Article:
On Thursday (Aug. 2), 19-year-old Philip Hindes was racing other track cyclists and began to wobble during the three-lap race, falling at the first bend. The race had to be re-started, and after that the British trio that included Hindes, Jason Kenny and Chris Hoy won the gold.
And this is where the truth gets cloudy. “I just crashed, I did it on purpose to get a restart, just to have the fastest ride. I did it. So it was all planned, really,” the British media reports Hindes saying after the race, according to the New York Daily News. Later, at the official news conference, Hindes reportedly changed his story, saying instead that he had simply lost control of his bike.
But according to IOC spokesman Mark Adams and the International Cycling Union, there’s nothing that necessitates an investigation or possible stripping of medals. “[The Cycling Union] are obviously aware of the situation, and at this stage they don’t see any reason to question the result,” Adams tells reporters. “At this stage, neither do we.”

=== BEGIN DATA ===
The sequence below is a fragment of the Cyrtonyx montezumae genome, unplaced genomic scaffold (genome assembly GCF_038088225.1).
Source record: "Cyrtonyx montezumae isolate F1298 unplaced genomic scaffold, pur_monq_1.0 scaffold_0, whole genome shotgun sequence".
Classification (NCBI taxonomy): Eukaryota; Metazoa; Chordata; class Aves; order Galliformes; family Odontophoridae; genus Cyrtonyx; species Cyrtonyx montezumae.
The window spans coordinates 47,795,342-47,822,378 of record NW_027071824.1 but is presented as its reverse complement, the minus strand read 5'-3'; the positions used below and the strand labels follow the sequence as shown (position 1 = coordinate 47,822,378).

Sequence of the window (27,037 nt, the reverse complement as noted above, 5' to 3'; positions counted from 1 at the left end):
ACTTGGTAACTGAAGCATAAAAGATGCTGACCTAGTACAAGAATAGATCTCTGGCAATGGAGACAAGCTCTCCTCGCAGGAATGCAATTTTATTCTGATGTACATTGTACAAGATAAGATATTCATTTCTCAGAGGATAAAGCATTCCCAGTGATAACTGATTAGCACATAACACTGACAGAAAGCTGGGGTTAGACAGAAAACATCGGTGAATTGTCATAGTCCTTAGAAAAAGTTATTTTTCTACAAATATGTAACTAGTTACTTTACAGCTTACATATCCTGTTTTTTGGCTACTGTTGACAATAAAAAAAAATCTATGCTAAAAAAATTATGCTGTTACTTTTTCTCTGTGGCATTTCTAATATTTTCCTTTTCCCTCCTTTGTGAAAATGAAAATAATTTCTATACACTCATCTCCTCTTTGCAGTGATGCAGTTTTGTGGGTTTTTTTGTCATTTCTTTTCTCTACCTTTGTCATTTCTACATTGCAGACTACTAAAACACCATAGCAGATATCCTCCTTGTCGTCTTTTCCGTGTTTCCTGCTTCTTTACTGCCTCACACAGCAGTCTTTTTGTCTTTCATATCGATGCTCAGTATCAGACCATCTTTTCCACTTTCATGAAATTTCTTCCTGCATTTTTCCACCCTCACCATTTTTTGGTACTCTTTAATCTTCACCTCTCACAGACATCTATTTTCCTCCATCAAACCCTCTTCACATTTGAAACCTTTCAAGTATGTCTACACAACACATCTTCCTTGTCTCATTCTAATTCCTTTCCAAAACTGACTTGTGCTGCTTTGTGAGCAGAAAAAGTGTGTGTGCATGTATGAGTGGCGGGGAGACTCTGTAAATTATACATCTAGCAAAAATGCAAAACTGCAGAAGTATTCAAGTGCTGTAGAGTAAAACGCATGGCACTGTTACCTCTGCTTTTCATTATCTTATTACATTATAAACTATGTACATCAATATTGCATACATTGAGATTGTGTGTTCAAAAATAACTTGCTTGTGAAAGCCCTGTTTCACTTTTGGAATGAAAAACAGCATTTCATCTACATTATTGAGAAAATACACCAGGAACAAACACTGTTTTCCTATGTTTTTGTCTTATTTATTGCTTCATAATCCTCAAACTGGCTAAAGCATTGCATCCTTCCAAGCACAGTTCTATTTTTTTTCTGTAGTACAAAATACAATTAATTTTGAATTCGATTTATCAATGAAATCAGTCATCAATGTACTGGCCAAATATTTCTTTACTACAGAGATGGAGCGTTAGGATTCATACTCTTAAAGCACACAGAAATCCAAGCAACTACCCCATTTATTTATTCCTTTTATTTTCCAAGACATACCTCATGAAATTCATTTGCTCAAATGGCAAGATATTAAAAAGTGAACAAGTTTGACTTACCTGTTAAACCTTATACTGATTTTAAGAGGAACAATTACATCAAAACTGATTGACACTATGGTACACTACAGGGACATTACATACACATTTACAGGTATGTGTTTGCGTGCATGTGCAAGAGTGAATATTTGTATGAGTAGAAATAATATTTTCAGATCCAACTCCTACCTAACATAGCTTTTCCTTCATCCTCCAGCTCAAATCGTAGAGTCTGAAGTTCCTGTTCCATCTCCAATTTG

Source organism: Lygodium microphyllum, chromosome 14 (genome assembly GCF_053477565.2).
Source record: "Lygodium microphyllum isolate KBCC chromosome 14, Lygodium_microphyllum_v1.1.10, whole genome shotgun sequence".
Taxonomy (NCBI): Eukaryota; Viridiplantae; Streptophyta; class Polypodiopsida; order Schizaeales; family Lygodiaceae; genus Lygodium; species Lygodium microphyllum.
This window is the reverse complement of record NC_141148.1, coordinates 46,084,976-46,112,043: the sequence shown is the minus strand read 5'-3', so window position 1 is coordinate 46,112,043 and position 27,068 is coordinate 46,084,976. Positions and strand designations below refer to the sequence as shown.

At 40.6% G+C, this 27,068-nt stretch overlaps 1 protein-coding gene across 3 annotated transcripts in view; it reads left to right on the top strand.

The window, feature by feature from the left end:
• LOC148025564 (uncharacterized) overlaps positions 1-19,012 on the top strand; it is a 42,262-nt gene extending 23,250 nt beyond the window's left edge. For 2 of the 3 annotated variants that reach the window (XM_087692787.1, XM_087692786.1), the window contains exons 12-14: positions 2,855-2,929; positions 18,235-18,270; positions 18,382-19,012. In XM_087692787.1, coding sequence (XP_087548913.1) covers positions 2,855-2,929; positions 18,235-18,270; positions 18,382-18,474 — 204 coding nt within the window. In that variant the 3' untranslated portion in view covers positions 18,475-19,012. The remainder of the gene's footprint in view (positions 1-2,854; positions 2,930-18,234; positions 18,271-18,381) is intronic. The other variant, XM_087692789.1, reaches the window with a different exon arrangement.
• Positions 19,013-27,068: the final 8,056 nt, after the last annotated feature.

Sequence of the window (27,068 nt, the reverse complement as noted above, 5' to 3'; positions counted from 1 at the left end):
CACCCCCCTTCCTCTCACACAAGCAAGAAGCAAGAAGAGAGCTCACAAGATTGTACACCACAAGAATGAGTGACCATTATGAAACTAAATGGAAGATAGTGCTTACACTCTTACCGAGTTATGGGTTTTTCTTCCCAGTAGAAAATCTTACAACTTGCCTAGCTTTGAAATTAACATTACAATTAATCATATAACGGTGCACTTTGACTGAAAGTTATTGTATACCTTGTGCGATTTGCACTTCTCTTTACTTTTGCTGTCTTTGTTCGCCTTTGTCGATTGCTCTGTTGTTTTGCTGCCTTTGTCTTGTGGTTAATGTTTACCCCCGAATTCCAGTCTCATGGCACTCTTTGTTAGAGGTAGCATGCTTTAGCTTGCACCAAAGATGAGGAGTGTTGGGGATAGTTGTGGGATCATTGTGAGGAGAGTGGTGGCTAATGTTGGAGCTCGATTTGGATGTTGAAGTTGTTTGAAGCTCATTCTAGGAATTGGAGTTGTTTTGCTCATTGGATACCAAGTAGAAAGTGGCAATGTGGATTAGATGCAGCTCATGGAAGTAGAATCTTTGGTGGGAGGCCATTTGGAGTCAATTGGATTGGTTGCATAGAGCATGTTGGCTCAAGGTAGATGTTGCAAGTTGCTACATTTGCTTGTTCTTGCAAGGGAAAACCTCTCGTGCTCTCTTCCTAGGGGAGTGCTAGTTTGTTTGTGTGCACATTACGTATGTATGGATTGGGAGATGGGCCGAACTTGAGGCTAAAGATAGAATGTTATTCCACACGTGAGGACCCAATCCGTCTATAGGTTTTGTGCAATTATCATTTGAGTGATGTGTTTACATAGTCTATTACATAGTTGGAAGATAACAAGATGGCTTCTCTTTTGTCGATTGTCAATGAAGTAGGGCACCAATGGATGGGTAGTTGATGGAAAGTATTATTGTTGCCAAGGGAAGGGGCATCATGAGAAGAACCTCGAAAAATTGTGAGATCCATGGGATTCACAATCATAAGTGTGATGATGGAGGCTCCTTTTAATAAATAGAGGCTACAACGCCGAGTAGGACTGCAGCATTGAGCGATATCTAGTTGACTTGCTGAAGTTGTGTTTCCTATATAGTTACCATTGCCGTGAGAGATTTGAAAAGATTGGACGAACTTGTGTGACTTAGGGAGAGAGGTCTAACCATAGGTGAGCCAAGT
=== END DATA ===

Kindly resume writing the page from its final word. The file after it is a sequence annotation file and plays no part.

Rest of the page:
Even the team’s French competitors said it was all part of the game, and that they had no plans to file an official complaint. “You have to make the most of the rules. You have to play with them in a competition and no one should complain about that,” explains the France team’s technical director Isabelle Gautheron.
Asked whether her athletes would have done the same thing, Gautheron hesitated. “Hindes prepared for that possibility and knew exactly what to do after his poor start,” she says. “We don’t share the same kind of mindset.”
Others are saying that Hindes’ only transgression was telling the truth to reporters. “He should not have told the truth,” says Daniel Morelon, a Frenchman who coaches the China team. “It’s part of the game, but you should not tell others.”